Have you ever read the passage of scripture that outlined the journey the Israelites took on their way to the promised land? The promise God made and fulfilled having freed them from their oppressors, the Egyptians. In my reflections on their murmuring and complaints during the journey I often considered them ungrateful.
Imagine sitting under bondage for hundreds of years, finally being free; freedom that you dreamt about for years, finally coming through. Seeing the hand of God as He delivered you from your oppressors and yet, on the journey complaining that you want to go back to Egypt because what you had there to eat was much better than the freedom you are now experiencing.
What heights of ungratefulness, wouldn’t you say?
I recently found myself in a similar position and immediately remembered the Israelites. No, I wasn’t in bondage, but I had been dreaming of a better opportunity.
The opportunity did come, and I saw the hand of the Lord all over it. God had definitely orchestrated this opportunity and it was better for me and my family.
Just like the Israelites
It is so easy to forget the feelings we had when we were once in a situation we wanted to be free from and we become even more forgetful when we are faced with situations that are not completely to our liking, despite them being a better position than we once were in.
This is what I believe makes us similar to the complaining Israelites who were on their way to the promised land.
“Then the whole community of Israelites began complaining again. They complained to Moses and Aaron in the desert. They said, “It would have been better if the Lord had just killed us in the land of Egypt. At least there we had plenty to eat. We had all the food we needed. But now you have brought us out here into this desert to make us all die from hunger” Exodus chapter 16 verses 2 and 3).
It is second nature to complain and identify what isn’t going well. And more often than not, that is what happens to many of us. I must admit that I found myself in this trap and immediately had to rebuke the thoughts and repent.
Develop godly mental habits
With so many things in life, not working in the manner we sometimes predict, disappointment will loom and depression may set in. More important to note is that God’s plans for us are not always straightforward and do not always unfold in the manner in which we expect. We must therefore be intentional about being grateful.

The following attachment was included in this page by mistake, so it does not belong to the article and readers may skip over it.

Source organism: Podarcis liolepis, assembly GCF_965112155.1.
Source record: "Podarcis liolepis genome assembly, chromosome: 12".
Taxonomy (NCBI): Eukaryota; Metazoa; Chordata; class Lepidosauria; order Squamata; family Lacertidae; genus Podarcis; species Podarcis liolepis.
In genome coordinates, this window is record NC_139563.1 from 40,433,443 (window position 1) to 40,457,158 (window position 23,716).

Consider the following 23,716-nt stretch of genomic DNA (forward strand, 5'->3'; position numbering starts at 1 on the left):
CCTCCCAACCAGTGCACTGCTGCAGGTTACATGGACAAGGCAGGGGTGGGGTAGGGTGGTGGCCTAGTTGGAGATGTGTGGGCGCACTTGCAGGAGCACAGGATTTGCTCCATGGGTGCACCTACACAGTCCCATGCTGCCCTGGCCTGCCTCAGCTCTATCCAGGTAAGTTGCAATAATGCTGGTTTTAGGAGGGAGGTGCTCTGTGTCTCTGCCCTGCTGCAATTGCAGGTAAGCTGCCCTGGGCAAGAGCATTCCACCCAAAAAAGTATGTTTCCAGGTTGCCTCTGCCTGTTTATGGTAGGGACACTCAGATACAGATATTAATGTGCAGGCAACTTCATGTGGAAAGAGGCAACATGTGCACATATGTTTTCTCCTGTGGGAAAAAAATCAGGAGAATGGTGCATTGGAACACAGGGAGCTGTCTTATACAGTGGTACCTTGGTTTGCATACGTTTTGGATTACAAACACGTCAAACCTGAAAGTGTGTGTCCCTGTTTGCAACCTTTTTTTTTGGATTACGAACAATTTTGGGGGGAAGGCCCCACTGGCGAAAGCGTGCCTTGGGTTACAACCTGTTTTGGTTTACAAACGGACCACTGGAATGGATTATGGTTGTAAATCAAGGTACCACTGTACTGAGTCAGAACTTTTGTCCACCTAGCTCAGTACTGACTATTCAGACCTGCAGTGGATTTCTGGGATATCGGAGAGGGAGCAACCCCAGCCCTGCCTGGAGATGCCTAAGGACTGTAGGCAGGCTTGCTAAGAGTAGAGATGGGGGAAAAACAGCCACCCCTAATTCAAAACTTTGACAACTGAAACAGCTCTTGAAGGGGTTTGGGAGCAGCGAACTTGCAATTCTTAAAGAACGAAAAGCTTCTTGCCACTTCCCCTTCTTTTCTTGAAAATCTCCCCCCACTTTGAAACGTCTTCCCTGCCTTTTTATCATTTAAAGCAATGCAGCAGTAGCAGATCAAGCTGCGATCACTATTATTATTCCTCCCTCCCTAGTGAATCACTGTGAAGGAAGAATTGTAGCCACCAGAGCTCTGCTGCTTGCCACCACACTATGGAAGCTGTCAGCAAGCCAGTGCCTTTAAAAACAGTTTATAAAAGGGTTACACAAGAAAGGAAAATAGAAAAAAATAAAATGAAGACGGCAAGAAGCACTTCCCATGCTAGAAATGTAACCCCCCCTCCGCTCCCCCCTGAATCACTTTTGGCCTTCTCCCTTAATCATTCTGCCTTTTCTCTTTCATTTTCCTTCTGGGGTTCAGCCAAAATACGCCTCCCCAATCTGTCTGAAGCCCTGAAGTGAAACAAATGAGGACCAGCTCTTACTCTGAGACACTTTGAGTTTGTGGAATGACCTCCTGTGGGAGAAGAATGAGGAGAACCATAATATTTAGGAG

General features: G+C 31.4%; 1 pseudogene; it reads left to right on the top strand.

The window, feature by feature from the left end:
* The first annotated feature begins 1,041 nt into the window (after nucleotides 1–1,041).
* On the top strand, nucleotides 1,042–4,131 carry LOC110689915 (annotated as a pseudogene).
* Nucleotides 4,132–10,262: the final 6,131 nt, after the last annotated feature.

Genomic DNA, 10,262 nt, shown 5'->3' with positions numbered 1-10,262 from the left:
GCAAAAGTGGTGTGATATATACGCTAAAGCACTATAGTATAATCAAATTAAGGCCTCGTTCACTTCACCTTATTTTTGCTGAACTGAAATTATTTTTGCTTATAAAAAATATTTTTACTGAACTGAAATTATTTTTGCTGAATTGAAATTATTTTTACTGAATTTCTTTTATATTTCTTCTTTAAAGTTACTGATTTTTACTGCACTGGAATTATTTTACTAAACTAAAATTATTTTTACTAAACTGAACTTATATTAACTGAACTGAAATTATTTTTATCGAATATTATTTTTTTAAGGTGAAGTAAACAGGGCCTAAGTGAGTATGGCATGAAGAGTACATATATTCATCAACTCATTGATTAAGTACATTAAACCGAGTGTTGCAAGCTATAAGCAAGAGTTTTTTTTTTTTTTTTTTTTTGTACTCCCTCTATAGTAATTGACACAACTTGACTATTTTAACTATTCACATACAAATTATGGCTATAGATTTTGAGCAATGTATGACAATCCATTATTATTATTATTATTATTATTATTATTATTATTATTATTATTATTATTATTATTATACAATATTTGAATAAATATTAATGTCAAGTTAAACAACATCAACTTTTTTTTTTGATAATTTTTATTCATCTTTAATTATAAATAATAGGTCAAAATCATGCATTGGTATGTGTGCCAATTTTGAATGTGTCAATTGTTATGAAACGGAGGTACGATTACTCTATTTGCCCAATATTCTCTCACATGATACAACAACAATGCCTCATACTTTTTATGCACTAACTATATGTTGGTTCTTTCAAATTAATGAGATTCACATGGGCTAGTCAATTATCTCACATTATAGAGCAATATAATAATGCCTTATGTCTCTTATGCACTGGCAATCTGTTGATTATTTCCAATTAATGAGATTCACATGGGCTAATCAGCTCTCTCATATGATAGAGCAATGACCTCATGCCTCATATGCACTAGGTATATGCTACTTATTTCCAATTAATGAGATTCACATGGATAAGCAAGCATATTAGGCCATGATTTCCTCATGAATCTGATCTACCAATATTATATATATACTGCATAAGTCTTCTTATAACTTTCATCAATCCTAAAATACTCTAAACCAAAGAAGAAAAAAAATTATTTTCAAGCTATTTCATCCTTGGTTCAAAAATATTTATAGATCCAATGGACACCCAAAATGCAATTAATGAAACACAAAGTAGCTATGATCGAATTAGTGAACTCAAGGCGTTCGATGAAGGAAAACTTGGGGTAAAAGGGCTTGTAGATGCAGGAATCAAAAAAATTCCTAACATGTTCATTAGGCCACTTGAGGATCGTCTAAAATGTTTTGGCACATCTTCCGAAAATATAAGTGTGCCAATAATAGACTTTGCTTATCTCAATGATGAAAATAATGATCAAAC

You may be asking how. There are three habits that I have adopted that have proved helpful. Although sometimes I still find myself complaining, I have found that these habits have helped limit my complaints.
One, remember the things God has done for you. Two, keep a gratitude journal and, three, make a conscious decision not to complain – even if you have a good reason.
Remember what God has already done. If God has done it before, what can stop Him from doing it again?
The more we focus on what God has brought us through, and how He has provided, the more thanksgiving will flow from our lips. The Israelites were encouraged to do this in Deuteronomy chapter 5 verse 15b, “Remember that you were slaves in Egypt and that the LORD your God brought you out of there with a mighty hand and an outstretched arm.”
Keep a gratitude journal. For about three years I have kept a journal where each day I intentionally review my day and find at least one thing to give thanks for. What this does is to programme the mind to dig beneath the layers of everything that hasn’t gone well, and find that one thing that did.
1 Thessalonians chapter 5 verse 18 sums up this point when it says, “In everything give thanks: for this is the will of God in Christ Jesus concerning you.”
Lastly, and most importantly, we must make a decision NOT to complain. When has complaining ever made a dream come faster or granted us our heart’s desires? In making this decision, we intentionally choose gratitude which Paul encourages in Philippians chapter 2 verse 14, “Do everything without grumbling or arguing.”
Be alert! Be sober. Be intentional about gratitude.